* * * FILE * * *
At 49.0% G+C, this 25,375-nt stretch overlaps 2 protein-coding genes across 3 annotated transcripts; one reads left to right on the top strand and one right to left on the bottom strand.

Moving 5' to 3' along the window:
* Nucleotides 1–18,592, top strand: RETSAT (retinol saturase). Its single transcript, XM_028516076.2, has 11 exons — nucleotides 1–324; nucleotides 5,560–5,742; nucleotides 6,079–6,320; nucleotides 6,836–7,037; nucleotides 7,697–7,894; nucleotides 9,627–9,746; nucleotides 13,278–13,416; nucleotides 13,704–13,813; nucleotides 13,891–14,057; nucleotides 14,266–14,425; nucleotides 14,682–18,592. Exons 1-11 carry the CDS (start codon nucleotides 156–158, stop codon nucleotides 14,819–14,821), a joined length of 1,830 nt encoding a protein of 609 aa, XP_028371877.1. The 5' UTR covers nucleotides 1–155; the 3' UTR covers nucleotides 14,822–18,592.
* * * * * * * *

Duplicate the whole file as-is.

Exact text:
At 49.0% G+C, this 25,375-nt stretch overlaps 2 protein-coding genes across 3 annotated transcripts; one reads left to right on the top strand and one right to left on the bottom strand.

Moving 5' to 3' along the window:
* Nucleotides 1–18,592, top strand: RETSAT (retinol saturase). Its single transcript, XM_028516076.2, has 11 exons — nucleotides 1–324; nucleotides 5,560–5,742; nucleotides 6,079–6,320; nucleotides 6,836–7,037; nucleotides 7,697–7,894; nucleotides 9,627–9,746; nucleotides 13,278–13,416; nucleotides 13,704–13,813; nucleotides 13,891–14,057; nucleotides 14,266–14,425; nucleotides 14,682–18,592. Exons 1-11 carry the CDS (start codon nucleotides 156–158, stop codon nucleotides 14,819–14,821), a joined length of 1,830 nt encoding a protein of 609 aa, XP_028371877.1. The 5' UTR covers nucleotides 1–155; the 3' UTR covers nucleotides 14,822–18,592.